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This is No. 5 in a series of posts about how DreamHost builds its Cloud products. Written by Luke Odom straight from the data center operations.
With the first DreamCompute cluster, we used specialized hardware for both the Ceph storage nodes and the hypervisors. The Ceph storage nodes had little RAM, low frequency and low core processors, but lots of drives. The hypervisors had lots of CPU cores, lots of RAM, but only boot drives. As we wanted to have low density Ceph nodes, the RAM and CPU requirements were minimal, so we decided to also test out a converged solution where the Ceph nodes and hypervisors shared the same hardware.
Let’s look at what options are available for specialized compute hardware. DreamHost has a hardware testing department that uses a combination of in-house and remote access to systems to test their performance. The team discusses results and decides which hardware will be the best. Of the hundreds of CPU benchmarking tools, we currently use a combination of sysbench, mysqlslap, and a few various phoronix tests. We’ve chosen these as they best mirror the actual environment that these machines will be running in. We then run these tests in both a single thread configuration and a multi-core configuration to give us an idea of both individual process performance and overall system performance.
To make hardware decisions easier, we average and condense all these benchmarks into a single metric for both single and multi core and, where possible, baseline this metric against existing hardware in production. We also look at the cost/performance ratio and the performance/watt ratio to come up with valid options. For the specialized hypervisor hardware we narrowed down the options to three Intel processors: the E5-2670v3, the E5-2683v3, and the E7-4830v3. These all have a similar single core speed, cost/performance ratio and performance/watt ratio. The big difference is density.
The single core performance is at least twice as fast as our beta cluster (DHC 1.0, in the chart) for all three of these processors and is similar for the three processors we are comparing.
Even though the old hypervisors had 64 physical cores each, they still can’t match the overall system performance of the new Intel based machines. The chart shows also what a difference multiple cores make in systems performance. The machine with four 12-core processors can do almost double the work as a system with only two 12-core processors. The decision to use specialized hardware is influenced by density. The more processing power you have in a single machine, the fewer machines you have to maintain and the more customers you can put on each machine. However, it opens up a bigger point of failure should something go wrong.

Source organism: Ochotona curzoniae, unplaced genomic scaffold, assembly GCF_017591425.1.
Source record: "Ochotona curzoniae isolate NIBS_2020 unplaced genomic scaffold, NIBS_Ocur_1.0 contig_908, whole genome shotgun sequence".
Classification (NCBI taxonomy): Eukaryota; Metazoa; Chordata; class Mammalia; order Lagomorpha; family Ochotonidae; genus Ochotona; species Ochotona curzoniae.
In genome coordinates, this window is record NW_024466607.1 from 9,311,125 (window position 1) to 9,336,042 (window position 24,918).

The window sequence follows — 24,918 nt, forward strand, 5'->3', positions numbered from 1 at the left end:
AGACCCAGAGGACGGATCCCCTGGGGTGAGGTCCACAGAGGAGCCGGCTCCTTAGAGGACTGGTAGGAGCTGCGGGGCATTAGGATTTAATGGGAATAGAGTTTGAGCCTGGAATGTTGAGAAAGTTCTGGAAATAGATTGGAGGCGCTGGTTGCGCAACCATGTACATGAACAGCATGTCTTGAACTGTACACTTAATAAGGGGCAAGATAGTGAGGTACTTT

Having had a lot more experience with Ceph, a specialized Ceph machine is much easier to figure out. Ceph works fastest when you have fewer drives on each host. We have found the optimal amount to be 10-12 drives. The specialized hardware would have 10 960GB Ceph SSDs, a single E5-2620v3, 32GB RAM, and mirrored 512 GB SSD boot drives.
The alternative to a specialized solution is a converged one, where the hypervisors and Ceph OSDs are hosted on the same hardware. To get our estimated ratio correct (and allocate some of the cores and RAM to Ceph) we would need a machine with dual 8-core processors, 128 GB RAM, two 960 GB boot drives, and eight 960GB Ceph drives. The single core performance of the processor is pretty much the same as the other Intel processors of that generation that we are testing but each individual machine can’t do quite as much work. However, even with far fewer cores, it still beats the hypervisors from the old cluster.
The big advantage of a converted solution is a reduced amount of hardware needed. Fewer machines means fewer points of failure, less cabling, and a lower cost. The big risks of a converged solution is resource contention between the virtual machines and Ceph or problems caused by either the hypervisor or the Ceph drives affecting the entire machine. There is also the risk that this is an untested technique that could reveal problems—on a software or hardware level—once we go into production.
In the end, we decided that the ease of management and increased density was worth the risk and decided to go with a converged solution.
Get more insights into how we built our cloud in the next post, coming soon!
The post How DreamHost Builds Its Cloud: To Converge or Not to Converge? appeared first on DreamHost.blog.
Source: dreamhost (How DreamHost Builds Its Cloud: To Converge or Not to Converge?)